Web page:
In the passage, the senses are disordered, suggesting that the social structure is damaged. The physically blind Gloucester answers Lear, “I see it feelingly” (IV.vi.146). Since Gloucester is physically blind, he has to “see” things by some other means. Now that he cannot “see” anything, he is not able to make quick judgments, and thus becomes wiser. According to the footnote, “feelingly” can mean “by touch” or “painfully”. Gloucester saying that he sees things by touch indicates that he has discovered how to use his other senses. His statement can also mean that he has come to a painful conclusion about what is going on in the society. Being blind helps him “see” things in a new perspective. He is able to observe who people are beyond the surface and gain deeper insight into the deceptiveness and corruption around him. With this new insight, Gloucester becomes aware of the false deference that Edmund showed him. Gloucester’s physical blindness symbolizes his and Lear’s emotional blindness to their children. They finally notice the corrupted social structure only once they lose everything.
Lear and Gloucester are no longer blinded by the corruption and deception going on in their society. Lear, pointing out the fact that Gloucester has no eyes or money says, “Your eyes are in a heavy case, your purse in a light, yet you see how this world goes” (IV.vi.144-5). Here “purse” refers to their wealth and eminence. Not having the money and status that they used to possess allows them to “see” how the “world goes” from a different perspective; they discover that their social structure is corrupted and deceiving and no longer see it as a perfect place they once lived in. Now that they are poor, powerless men, they witness how people treat those who are higher in status and those who are lower in status; Lear and Gloucester eventually notice how deceiving people really are and how differently their society treats them based on their status. The passage after this one shows that people’s wealth shields them from all the unpleasant things. If they have money and status, they are immune to punishment, and if they are poor, they are severely chastised for everything. When Lear and Gloucester were wealthy, they did not notice the corruption going on because they were protected from it by their high status. After Lear and Gloucester lose all their power and money, they see the reality of life. Gloucester and Lear must pay a heavy price to gain a different perspective and better insight into the social structure.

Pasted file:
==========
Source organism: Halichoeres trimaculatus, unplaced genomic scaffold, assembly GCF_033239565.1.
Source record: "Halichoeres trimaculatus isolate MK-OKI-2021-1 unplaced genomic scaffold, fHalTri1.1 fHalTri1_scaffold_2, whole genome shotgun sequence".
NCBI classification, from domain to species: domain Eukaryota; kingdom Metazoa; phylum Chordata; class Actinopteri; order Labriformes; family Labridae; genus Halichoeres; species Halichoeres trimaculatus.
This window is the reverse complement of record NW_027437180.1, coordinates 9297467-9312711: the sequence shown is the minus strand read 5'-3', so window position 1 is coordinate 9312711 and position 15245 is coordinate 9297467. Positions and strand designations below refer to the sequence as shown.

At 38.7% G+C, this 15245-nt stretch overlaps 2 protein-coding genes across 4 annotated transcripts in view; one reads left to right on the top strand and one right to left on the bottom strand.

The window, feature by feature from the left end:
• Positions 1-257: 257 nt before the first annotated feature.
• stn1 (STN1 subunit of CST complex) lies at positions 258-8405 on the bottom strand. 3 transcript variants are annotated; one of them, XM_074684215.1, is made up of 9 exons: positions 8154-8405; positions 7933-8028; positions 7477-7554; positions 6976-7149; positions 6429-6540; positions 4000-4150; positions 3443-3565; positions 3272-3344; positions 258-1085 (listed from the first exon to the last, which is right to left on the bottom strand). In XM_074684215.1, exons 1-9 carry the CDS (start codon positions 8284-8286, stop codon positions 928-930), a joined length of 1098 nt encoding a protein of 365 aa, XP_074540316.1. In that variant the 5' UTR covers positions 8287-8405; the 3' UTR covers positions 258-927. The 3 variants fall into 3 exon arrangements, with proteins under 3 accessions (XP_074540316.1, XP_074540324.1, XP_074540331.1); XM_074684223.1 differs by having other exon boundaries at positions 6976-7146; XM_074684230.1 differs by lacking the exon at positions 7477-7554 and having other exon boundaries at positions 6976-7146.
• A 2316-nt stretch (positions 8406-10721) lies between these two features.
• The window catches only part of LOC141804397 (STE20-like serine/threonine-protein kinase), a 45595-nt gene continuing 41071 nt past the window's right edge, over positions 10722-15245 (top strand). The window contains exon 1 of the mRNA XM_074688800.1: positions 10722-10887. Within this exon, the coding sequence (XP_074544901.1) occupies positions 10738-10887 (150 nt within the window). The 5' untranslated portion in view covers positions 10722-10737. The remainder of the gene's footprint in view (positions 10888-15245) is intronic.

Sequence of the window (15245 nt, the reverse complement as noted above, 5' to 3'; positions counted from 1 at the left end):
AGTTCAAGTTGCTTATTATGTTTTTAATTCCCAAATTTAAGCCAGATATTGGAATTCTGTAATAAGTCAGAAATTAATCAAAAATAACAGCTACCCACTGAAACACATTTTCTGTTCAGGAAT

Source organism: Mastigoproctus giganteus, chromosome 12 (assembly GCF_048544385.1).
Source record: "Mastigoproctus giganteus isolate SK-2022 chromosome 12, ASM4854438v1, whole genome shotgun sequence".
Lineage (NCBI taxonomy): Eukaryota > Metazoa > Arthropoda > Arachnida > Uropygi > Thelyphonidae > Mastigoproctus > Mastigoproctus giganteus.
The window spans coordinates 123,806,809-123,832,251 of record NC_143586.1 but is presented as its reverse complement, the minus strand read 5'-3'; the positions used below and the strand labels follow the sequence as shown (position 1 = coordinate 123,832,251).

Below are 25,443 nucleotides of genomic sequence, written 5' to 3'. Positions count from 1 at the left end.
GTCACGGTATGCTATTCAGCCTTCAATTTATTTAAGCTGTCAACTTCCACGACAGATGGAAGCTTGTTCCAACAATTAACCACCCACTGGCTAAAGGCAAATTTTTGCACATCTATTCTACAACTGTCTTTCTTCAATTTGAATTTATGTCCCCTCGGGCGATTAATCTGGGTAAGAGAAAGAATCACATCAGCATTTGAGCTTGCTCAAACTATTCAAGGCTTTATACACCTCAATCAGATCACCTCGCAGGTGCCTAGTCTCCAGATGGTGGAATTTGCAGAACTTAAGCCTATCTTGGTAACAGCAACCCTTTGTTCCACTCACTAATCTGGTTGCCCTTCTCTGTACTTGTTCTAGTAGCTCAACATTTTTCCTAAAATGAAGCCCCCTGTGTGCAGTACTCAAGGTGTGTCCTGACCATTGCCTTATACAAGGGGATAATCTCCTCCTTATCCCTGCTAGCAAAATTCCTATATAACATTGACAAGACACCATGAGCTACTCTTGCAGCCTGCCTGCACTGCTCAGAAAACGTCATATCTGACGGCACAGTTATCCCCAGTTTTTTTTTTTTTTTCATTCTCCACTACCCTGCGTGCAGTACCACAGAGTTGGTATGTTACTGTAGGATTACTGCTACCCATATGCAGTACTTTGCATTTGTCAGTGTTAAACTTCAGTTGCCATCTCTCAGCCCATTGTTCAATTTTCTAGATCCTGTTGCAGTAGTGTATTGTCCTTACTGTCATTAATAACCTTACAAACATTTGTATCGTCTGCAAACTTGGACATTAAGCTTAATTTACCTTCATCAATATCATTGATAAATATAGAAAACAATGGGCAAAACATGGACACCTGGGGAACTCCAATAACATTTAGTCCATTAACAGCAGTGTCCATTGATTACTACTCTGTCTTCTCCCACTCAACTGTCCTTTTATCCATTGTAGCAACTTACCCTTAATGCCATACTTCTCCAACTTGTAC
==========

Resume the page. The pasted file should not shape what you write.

Lear and Gloucester are able to see the truth about their society only after they have been ruined. From their children’s false deference they learn how deceptive the social structure is. The anger that Lear felt when he was deceived led to his insanity, and from that he was able to see things much more clearly. Gloucester had to pay a heavy price for that deeper insight; he was physically blinded as a result of Edmund’s betrayal. When they had high status and wealth, they were shown false deference and were blinded from the truth, but as the two men lose everything, they gain a better understanding of what society is really like.